Yarrow, Common Yarrow
No status defined
Value of species
Medicinal plant; Nectar source; Industrial crop
Occurrence: Ab(A, N), Al, Ar, Au(A, L), Be(B, L), BH, Br, Bu, By, Cg, Cs, Ct, Da, Es, Fa, Fe, Ga(C, F), Ge, Gg, Gr, Hb(E, N), He, Ho, Hs(A, S), Hu, Is, It, La, Lt, Lu, Mk, Mo, No, Po, Rf,(C, CS, E, K, N, NW, S), Rm, ?Sa, Si(S), Sk, Sl, Sr, Su, -Sy, Tu(A, E), Uk(K, U), [nAz(F, M, S), cBl(M), Ca(F), nCo, aCy, Le, nMd(M)] (EuroMed, 2018).
It is native to temperate regions of the Northern Hemisphere in Asia, Europe, and North America. It has been introduced as a feed for livestock in places like New Zealand and Australia, where it is a common herb of both wet and dry areas, such as roadsides, meadows, fields and costal places. The several varieties and subspecies include.
In New Mexico and southern Colorado, it is called plumajillo (Spanish for 'little feather') from its leaf shape and texture. In antiquity, yarrow was known as herbal militaris, for its use in stanching the flow of blood from wounds. Other common names for this species include gordaldo, nosebleed plant, old man's pepper, devil's nettle, sanguinary, milfoil, soldier's woundwort, thousand-leaf, and thousand-seal.
Yarrow grows from sea level to 3,500 metres (11,500 ft) in elevation. The plant commonly flowers from May to July. Common yarrow is frequently found in the mildly disturbed soil of grasslands and open forests. Active growth occurs in the spring.
The plant is native to Eurasia and is found widely from the UK to China.
In North America, both native and introduced genotypes, and both diploid and polyploid plants are found. It is found in every habitat throughout California except the Colorado and Mojave Deserts. Common yarrow produces an average yield of 43,000 plants per acre, with a total dry weight of 10,500 lbs.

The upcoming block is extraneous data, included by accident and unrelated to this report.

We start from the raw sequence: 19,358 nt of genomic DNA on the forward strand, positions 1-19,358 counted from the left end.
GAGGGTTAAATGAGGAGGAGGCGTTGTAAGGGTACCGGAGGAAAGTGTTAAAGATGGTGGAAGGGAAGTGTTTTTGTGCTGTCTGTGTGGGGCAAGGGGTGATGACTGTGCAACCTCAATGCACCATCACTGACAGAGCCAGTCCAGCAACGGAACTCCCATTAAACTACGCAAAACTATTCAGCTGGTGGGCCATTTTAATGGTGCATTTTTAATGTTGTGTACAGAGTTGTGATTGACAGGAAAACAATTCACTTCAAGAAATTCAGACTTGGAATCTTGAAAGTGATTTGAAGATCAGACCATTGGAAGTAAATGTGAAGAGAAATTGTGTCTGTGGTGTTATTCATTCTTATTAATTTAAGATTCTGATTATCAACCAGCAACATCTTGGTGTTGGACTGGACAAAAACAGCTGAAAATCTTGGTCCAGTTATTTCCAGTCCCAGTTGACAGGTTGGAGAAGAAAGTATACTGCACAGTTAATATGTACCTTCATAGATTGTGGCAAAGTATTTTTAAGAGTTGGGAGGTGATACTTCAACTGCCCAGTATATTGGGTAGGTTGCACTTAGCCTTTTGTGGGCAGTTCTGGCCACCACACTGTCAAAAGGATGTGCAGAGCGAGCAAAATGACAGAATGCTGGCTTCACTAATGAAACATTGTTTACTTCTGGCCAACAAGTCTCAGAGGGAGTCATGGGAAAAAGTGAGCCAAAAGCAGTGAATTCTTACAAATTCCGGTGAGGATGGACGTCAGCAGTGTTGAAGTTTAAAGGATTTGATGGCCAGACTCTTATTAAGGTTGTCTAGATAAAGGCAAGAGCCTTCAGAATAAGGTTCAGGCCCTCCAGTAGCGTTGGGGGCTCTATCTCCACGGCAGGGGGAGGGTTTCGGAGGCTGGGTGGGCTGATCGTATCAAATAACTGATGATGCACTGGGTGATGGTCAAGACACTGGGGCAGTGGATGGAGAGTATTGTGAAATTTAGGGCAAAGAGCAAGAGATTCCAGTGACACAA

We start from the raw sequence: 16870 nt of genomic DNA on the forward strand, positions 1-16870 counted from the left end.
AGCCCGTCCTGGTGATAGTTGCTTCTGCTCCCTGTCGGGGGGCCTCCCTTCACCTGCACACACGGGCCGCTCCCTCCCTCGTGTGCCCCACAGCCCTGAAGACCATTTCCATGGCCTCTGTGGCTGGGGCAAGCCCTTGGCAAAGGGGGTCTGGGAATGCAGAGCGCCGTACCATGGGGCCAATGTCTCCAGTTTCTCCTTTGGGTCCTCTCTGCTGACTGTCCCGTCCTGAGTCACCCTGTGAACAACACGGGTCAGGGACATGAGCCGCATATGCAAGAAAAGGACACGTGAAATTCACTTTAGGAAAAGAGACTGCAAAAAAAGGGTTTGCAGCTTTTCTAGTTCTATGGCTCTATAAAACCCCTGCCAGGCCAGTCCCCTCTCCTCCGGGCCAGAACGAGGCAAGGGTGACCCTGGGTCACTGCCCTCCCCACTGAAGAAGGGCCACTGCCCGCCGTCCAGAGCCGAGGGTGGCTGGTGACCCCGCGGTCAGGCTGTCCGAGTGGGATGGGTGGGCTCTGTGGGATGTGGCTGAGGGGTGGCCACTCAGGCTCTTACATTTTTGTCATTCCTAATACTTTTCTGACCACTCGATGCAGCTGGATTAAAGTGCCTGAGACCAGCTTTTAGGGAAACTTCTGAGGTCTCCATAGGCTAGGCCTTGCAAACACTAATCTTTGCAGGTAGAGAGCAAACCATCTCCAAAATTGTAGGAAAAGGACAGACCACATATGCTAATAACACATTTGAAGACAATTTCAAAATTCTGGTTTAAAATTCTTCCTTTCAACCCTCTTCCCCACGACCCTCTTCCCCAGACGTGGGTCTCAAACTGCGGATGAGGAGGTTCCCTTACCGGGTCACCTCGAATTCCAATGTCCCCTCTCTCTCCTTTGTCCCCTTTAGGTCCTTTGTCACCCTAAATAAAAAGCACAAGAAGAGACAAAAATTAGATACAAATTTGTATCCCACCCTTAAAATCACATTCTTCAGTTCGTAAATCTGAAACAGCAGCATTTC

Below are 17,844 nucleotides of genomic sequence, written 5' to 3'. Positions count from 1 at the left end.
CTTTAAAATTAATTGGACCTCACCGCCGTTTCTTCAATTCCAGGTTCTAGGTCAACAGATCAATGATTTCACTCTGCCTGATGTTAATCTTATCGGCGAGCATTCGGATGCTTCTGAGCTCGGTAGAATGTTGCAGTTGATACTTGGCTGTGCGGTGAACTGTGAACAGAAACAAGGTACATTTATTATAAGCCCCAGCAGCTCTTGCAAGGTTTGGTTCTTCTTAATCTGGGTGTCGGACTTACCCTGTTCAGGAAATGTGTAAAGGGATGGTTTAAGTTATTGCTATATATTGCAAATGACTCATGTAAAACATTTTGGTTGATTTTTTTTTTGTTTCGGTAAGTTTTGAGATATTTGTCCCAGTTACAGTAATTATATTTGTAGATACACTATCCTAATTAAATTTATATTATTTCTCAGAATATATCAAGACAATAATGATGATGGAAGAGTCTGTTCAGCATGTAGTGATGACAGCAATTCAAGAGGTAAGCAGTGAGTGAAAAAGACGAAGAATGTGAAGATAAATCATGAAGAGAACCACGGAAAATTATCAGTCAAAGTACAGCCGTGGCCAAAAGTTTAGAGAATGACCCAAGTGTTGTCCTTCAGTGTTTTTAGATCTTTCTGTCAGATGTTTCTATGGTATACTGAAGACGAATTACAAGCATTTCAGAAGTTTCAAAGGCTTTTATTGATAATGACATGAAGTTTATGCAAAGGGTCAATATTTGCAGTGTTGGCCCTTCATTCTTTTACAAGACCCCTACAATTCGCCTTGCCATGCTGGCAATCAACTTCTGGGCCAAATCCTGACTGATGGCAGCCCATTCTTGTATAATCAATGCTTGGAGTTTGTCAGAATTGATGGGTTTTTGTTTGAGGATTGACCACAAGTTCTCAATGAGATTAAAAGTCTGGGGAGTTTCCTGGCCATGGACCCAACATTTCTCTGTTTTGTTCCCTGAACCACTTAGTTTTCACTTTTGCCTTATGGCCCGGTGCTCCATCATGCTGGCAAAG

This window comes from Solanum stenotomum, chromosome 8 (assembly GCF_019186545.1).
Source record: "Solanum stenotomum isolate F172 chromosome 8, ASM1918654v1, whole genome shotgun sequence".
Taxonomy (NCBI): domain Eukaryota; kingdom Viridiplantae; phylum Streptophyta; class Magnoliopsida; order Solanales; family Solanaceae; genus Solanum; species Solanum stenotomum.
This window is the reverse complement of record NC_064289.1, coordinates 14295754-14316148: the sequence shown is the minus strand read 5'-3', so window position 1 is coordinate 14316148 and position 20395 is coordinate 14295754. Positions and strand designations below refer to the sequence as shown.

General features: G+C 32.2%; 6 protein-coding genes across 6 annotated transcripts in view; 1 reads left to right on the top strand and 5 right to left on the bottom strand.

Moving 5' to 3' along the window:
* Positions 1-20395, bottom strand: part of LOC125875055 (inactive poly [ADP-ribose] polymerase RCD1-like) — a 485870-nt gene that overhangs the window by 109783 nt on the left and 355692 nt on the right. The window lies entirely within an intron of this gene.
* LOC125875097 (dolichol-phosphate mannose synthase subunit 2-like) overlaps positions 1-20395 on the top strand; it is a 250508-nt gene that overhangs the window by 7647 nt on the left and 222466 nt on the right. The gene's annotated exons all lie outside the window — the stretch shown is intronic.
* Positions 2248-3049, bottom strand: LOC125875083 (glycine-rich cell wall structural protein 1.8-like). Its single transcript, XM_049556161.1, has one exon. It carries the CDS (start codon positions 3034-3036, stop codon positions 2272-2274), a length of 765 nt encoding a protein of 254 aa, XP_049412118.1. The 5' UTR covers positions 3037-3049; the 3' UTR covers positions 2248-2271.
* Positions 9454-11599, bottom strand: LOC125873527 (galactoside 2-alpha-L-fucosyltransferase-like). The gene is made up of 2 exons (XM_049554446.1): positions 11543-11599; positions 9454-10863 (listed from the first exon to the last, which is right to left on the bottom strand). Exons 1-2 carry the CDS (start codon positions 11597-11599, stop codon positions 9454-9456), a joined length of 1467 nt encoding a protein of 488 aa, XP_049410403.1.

Several cavity-nesting birds, including the common starling, use yarrow to line their nests. Experiments conducted on the tree swallow, which does not use yarrow, suggest that adding yarrow to nests inhibits the growth of parasites.
Achillea millefolium is a food source for many species of insects.
The larvae of the moths Bucculatrix clavenae, B. cristatella, B. fatigatella, B. humiliella, B. latviaella, Cnephasia abrasana, Cochylimorpha elongana, Coleophora argentula, C. carelica, C. ditella, C. expressella, C. follicularis, C. gardesanella, C. millefolii, C. partitella, C. ptarmicia, C. quadristraminella, C. succursella, C. vibicigerella, Depressaria olerella, D. silesiaca, Dichrorampha alpinana (broad-blotch drill), D. petiverella, D. vancouverana (tanacetum root moth), Eupithecia millefoliata (yarrow pug), E. nanata (narrow-winged pug), Gillmeria pallidactyla, Idaea pallidata, Isidiella nickerlii, Loxostege manualis, Phycitodes maritima, P. saxicola, Pyncostola bohemiella, Sophronia sicariellus and Thetidia smaragdaria (Essex emerald) feed on Achillea millefolium in Europe. The larvae of Chlorochlamys chloroleucaria (blackberry looper), Coleophora quadruplex and Sparganothoides lentiginosana (lentiginos moth) feed on A. millefolium in North America. Other species of moths with a more cosmopolitan distribution include Aethes smeathmanniana (Smeathmann's aethes moth), Chloroclystis v-ata (v-pug), Choristoneura diversana, Cochylidia richteriana, Epiblema graphana, Eupithecia succenturiata (bordered pug), E. vulgata (common pug), Jordanita budensis and Thiodia citrana (lemon bell).
Beetles. Cassida denticollis, Galeruca tanaceti, Hypocassida subferruginea and Phytoecia virgula are cosmopolitan species of beetles that feed on A. millefolium.
Chrysanthia viridissima is a European species whose adults can be found feeding on pollen and nectar. Trichodes ornatus (ornate checkered beetle) is a species found in North America whose adults can be found feeding on A. millefolium.
True Bugs. Horistus orientalis is a species of plant bugs that feed on A. millefolium.
Wasps. Hedychrum rutilans is a species of cuckoo wasps whose adults can be found feeding on A. millefolium in Europe and North Africa.
- Кузярін О.Т. Судинні рослини території торфовища "Білогорща” (м. Львів) // Наукові основи збереження біотичної різноманітності. - 2010. - Т.1(8), №1. - С.75-90.
- Alexander KUZYARIN, Dr, e-mail: email@example.com